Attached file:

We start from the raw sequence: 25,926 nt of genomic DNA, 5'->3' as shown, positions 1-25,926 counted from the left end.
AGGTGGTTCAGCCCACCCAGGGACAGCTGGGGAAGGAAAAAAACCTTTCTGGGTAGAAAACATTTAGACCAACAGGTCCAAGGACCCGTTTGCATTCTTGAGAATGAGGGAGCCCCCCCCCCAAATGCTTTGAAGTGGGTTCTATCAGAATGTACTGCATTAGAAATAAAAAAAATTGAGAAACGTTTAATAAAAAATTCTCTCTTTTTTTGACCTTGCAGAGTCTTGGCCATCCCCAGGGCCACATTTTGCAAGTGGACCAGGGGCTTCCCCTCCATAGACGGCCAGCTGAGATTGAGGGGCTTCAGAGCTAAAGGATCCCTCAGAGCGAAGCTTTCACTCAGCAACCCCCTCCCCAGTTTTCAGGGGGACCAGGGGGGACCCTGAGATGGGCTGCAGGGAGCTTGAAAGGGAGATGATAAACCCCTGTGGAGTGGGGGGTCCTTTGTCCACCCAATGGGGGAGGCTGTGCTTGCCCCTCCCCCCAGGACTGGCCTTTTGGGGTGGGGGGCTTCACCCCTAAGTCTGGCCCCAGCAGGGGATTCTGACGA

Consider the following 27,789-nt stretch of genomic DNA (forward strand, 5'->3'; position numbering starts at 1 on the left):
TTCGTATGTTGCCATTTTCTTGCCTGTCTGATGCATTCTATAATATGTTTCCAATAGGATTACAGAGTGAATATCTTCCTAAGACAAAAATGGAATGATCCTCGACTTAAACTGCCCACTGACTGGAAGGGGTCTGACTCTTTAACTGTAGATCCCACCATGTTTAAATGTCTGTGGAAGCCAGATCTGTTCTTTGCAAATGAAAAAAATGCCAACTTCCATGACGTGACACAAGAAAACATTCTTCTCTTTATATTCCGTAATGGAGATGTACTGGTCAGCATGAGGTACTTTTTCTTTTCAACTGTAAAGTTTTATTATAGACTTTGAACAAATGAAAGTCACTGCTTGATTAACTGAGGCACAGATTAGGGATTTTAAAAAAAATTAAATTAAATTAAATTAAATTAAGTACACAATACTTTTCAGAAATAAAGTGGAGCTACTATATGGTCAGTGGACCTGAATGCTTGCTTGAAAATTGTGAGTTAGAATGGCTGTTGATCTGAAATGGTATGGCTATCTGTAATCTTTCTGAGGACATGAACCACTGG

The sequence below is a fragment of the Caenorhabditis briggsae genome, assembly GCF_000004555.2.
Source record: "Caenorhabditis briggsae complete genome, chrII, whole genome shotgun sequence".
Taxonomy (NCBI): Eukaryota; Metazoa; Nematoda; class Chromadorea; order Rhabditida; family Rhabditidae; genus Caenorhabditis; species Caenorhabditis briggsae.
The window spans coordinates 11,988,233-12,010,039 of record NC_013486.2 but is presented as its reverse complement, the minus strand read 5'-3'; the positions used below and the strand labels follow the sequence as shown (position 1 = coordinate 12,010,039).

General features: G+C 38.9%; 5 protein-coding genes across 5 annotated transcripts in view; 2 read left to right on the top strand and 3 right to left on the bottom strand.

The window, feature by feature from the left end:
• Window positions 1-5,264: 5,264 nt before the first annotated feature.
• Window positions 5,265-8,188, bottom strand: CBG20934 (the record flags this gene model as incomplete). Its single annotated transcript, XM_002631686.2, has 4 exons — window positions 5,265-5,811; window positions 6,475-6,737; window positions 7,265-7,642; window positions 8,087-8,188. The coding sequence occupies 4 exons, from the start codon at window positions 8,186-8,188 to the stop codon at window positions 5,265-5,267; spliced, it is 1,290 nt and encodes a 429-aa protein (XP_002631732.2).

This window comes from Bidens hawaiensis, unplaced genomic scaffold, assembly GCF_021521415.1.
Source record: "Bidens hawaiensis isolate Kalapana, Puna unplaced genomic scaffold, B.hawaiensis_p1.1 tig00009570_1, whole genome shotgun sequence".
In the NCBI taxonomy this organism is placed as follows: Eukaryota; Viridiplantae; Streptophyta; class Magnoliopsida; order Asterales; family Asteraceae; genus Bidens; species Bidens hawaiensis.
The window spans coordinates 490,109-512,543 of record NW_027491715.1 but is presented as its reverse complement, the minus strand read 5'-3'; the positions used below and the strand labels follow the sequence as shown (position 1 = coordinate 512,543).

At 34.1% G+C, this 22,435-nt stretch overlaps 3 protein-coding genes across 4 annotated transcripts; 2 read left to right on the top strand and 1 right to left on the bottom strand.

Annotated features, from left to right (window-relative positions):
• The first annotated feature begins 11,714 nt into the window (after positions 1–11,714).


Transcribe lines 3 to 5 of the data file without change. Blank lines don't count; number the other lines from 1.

Consider the following 27,789-nt stretch of genomic DNA (forward strand, 5'->3'; position numbering starts at 1 on the left):
TTCGTATGTTGCCATTTTCTTGCCTGTCTGATGCATTCTATAATATGTTTCCAATAGGATTACAGAGTGAATATCTTCCTAAGACAAAAATGGAATGATCCTCGACTTAAACTGCCCACTGACTGGAAGGGGTCTGACTCTTTAACTGTAGATCCCACCATGTTTAAATGTCTGTGGAAGCCAGATCTGTTCTTTGCAAATGAAAAAAATGCCAACTTCCATGACGTGACACAAGAAAACATTCTTCTCTTTATATTCCGTAATGGAGATGTACTGGTCAGCATGAGGTACTTTTTCTTTTCAACTGTAAAGTTTTATTATAGACTTTGAACAAATGAAAGTCACTGCTTGATTAACTGAGGCACAGATTAGGGATTTTAAAAAAAATTAAATTAAATTAAATTAAATTAAGTACACAATACTTTTCAGAAATAAAGTGGAGCTACTATATGGTCAGTGGACCTGAATGCTTGCTTGAAAATTGTGAGTTAGAATGGCTGTTGATCTGAAATGGTATGGCTATCTGTAATCTTTCTGAGGACATGAACCACTGG

The sequence below is a fragment of the Caenorhabditis briggsae genome, assembly GCF_000004555.2.